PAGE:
of the number obtained was quite impossible, and not much more
could be done than to determine the order of magnitude which was
admissible. It was shortly afterward that E. Rutherford and H.
Geiger succeeded in determining, by direct counting of the alpha
particles, the value of the electrical elementary charge, which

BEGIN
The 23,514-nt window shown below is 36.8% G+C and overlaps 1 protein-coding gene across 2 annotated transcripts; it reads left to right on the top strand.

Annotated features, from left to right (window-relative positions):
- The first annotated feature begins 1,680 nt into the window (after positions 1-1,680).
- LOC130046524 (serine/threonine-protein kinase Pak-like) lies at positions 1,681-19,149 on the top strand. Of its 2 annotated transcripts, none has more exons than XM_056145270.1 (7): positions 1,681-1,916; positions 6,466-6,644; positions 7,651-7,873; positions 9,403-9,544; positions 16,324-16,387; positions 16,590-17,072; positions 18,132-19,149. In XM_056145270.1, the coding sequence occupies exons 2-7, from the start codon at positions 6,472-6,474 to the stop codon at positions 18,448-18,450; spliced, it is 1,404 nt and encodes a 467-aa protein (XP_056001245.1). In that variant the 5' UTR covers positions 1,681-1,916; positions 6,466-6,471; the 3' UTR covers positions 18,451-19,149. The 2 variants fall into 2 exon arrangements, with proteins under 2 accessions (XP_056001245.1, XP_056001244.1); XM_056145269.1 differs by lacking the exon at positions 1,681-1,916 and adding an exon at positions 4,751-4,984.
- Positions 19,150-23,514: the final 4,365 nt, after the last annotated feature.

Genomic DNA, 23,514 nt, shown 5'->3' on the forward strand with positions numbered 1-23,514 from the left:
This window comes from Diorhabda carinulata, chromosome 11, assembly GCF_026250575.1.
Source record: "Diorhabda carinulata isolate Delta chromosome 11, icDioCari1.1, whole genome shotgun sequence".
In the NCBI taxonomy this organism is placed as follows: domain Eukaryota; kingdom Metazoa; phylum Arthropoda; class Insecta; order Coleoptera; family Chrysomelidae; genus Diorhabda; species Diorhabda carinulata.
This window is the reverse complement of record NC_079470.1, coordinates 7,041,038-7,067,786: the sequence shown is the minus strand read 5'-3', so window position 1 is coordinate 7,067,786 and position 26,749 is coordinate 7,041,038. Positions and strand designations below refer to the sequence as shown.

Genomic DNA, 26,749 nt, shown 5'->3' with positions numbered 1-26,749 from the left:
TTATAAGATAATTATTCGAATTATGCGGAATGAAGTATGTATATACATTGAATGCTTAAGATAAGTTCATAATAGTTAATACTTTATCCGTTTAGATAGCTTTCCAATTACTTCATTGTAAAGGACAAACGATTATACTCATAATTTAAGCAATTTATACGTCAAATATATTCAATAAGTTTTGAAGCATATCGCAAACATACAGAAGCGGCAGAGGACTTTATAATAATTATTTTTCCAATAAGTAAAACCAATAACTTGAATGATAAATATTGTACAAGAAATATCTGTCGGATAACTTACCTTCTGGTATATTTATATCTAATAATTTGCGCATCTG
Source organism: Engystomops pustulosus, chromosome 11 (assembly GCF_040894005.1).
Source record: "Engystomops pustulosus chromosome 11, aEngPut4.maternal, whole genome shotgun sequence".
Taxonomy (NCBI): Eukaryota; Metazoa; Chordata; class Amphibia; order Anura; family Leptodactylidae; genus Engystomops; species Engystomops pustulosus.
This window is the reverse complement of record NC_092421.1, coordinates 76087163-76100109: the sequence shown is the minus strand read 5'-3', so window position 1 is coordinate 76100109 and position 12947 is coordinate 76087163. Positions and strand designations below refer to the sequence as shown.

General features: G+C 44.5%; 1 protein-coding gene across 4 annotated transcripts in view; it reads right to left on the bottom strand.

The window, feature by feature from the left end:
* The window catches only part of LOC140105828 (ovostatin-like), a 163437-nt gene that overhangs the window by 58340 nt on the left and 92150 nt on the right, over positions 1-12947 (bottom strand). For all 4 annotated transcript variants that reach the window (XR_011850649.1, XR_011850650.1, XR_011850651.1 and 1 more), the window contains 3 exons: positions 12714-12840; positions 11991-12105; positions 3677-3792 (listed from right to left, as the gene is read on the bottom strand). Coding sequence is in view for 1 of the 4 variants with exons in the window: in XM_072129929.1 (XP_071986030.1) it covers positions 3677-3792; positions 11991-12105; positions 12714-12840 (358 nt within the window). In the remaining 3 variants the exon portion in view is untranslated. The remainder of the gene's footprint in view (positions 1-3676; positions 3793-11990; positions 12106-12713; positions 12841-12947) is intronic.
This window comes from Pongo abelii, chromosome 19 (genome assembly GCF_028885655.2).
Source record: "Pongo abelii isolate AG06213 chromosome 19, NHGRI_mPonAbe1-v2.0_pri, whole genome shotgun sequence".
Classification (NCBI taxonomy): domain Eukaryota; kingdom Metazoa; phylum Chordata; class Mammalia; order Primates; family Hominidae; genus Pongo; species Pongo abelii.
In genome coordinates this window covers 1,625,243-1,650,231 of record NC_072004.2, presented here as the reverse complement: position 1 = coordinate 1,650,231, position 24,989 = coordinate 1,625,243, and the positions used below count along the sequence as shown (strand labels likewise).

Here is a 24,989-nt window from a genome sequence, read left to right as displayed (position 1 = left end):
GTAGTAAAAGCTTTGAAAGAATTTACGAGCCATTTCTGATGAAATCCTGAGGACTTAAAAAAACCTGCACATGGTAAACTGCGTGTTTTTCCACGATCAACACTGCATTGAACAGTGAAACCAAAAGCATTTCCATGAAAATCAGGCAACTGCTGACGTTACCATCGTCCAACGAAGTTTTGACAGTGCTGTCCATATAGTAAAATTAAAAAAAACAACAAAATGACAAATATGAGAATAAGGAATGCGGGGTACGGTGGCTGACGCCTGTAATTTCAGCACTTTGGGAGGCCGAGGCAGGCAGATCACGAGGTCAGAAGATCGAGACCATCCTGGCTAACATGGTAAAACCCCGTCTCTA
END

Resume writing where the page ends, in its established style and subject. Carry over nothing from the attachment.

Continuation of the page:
they found to be 4.65 x 10 The explanation of the second universal
constant of the radiation law was not so easy. Because it
represents the product of energy and time (according to the first